Veteran Wins More Than $170,000 In Dispute With New York Police Department
A judge awarded $172,312 in pay, damages and legal fees to a former Jamestown police officer and detective who accused...
A judge awarded $172,312 in pay, damages and legal fees to a former Jamestown police officer and detective who accused the City of Jamestown and its Police Department of unfairly treating him over his service in the Army Reserve.
Timothy Wright, now police chief in the Town of Carroll, filed a claim in 2007 under the Uniformed Services Employment and Reemployment Rights Act of 1994, saying the department did not include his terms of military service when calculating his vacation time and also denied him a deserved promotion.
According to his attorney, Michael W. Macomber, Wright was deployed to Iraq in 2004 and served two six-month deployments to Afghanistan, beginning in 2009.
In 2014, a Supreme Court jury in Chautauqua County decided against Wright’s claims regarding the promotion but also ruled the vacation time was unfairly calculated. The city and police department moved to appeal the decision but then dropped the action.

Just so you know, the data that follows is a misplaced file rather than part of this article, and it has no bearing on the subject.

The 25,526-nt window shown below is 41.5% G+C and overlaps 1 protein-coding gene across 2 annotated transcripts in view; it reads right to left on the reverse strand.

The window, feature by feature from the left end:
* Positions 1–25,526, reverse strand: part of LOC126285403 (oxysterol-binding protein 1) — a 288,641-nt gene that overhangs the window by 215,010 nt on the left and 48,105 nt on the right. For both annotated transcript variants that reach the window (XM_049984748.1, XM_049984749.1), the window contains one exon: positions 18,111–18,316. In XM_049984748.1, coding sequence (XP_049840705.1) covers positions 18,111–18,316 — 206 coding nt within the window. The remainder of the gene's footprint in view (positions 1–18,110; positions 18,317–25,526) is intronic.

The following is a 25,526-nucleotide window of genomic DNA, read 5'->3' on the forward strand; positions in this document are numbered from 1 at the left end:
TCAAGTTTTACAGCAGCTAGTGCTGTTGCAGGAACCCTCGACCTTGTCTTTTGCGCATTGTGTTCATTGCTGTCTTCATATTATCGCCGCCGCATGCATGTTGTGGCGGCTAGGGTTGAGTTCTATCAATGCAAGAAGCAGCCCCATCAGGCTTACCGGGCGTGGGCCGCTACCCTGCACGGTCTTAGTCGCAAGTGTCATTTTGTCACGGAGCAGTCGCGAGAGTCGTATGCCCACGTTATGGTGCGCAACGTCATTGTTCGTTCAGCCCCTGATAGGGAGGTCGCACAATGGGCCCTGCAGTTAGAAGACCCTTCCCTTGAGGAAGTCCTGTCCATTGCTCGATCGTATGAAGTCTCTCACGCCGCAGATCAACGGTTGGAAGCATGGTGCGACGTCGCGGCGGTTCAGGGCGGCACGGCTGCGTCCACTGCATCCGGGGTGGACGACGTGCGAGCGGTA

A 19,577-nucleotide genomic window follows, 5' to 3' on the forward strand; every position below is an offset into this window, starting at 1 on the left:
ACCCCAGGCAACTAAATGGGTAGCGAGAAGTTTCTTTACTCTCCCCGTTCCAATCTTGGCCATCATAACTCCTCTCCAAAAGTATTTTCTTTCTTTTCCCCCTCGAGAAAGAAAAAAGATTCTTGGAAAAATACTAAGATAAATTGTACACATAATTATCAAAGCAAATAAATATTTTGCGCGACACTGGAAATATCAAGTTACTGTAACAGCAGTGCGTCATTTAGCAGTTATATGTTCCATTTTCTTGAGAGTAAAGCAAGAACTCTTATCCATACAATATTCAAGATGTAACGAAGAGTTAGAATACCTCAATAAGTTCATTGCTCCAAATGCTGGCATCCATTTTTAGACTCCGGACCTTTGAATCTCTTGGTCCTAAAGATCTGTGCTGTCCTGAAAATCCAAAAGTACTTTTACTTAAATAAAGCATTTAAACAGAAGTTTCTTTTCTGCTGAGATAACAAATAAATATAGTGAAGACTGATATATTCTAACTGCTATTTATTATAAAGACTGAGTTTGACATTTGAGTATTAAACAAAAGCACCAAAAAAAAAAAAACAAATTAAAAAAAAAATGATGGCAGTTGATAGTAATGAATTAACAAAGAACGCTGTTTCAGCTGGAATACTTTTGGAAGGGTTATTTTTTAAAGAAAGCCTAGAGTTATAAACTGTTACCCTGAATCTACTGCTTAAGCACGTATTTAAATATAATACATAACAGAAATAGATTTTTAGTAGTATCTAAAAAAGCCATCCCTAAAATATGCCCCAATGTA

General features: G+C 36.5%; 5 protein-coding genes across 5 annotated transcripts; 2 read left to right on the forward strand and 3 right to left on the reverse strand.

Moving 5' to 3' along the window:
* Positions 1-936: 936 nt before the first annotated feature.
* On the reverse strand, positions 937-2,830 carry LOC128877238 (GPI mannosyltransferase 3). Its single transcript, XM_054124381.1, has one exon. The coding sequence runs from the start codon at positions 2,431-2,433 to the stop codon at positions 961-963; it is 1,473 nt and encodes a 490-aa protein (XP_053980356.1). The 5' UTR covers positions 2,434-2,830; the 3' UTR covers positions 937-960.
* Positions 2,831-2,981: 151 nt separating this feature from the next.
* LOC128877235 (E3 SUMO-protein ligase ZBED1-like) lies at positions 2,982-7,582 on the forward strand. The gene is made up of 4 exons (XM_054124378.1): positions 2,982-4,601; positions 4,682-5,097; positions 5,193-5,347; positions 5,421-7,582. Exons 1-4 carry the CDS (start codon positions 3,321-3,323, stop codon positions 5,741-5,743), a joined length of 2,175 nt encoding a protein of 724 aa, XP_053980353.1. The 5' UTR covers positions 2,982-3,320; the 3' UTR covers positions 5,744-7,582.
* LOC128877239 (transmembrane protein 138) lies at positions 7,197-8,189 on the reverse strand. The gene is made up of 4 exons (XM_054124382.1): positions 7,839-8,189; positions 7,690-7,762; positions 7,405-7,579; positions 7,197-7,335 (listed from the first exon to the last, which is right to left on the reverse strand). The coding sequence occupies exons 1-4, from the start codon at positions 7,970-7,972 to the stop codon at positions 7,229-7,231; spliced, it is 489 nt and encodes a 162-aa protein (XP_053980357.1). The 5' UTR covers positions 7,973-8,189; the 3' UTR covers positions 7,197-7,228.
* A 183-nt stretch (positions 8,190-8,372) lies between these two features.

On Monday, State Supreme Court Justice Frank A. Sedita awarded Wright $44,656 in compensation, an additional $44,656 in damages and more than $83,000 in attorneys’ fees and costs.
In a statement after the decision, Macomber noted that the ruling could be considered a victory for all veterans who may experience discrimination when they return to their jobs after their military service.
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